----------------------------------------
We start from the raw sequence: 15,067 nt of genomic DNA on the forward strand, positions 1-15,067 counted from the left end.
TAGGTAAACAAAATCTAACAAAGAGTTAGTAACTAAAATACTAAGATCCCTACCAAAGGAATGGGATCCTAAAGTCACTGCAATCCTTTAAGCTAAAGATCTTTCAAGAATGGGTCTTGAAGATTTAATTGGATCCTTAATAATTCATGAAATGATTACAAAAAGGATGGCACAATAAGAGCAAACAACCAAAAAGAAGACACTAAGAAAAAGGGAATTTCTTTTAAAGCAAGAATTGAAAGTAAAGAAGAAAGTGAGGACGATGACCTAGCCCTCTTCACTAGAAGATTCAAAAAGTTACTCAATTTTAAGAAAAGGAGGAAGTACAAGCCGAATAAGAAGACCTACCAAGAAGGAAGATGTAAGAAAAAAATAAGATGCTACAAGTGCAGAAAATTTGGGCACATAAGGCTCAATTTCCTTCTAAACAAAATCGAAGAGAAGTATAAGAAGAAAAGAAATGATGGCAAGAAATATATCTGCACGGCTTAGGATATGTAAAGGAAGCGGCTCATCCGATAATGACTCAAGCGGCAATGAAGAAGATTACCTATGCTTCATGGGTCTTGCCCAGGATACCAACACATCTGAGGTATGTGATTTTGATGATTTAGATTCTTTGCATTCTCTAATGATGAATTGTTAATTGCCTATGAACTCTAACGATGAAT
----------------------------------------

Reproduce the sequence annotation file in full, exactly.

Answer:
We start from the raw sequence: 15,067 nt of genomic DNA on the forward strand, positions 1-15,067 counted from the left end.
TAGGTAAACAAAATCTAACAAAGAGTTAGTAACTAAAATACTAAGATCCCTACCAAAGGAATGGGATCCTAAAGTCACTGCAATCCTTTAAGCTAAAGATCTTTCAAGAATGGGTCTTGAAGATTTAATTGGATCCTTAATAATTCATGAAATGATTACAAAAAGGATGGCACAATAAGAGCAAACAACCAAAAAGAAGACACTAAGAAAAAGGGAATTTCTTTTAAAGCAAGAATTGAAAGTAAAGAAGAAAGTGAGGACGATGACCTAGCCCTCTTCACTAGAAGATTCAAAAAGTTACTCAATTTTAAGAAAAGGAGGAAGTACAAGCCGAATAAGAAGACCTACCAAGAAGGAAGATGTAAGAAAAAAATAAGATGCTACAAGTGCAGAAAATTTGGGCACATAAGGCTCAATTTCCTTCTAAACAAAATCGAAGAGAAGTATAAGAAGAAAAGAAATGATGGCAAGAAATATATCTGCACGGCTTAGGATATGTAAAGGAAGCGGCTCATCCGATAATGACTCAAGCGGCAATGAAGAAGATTACCTATGCTTCATGGGTCTTGCCCAGGATACCAACACATCTGAGGTATGTGATTTTGATGATTTAGATTCTTTGCATTCTCTAATGATGAATTGTTAATTGCCTATGAACTCTAACGATGAAT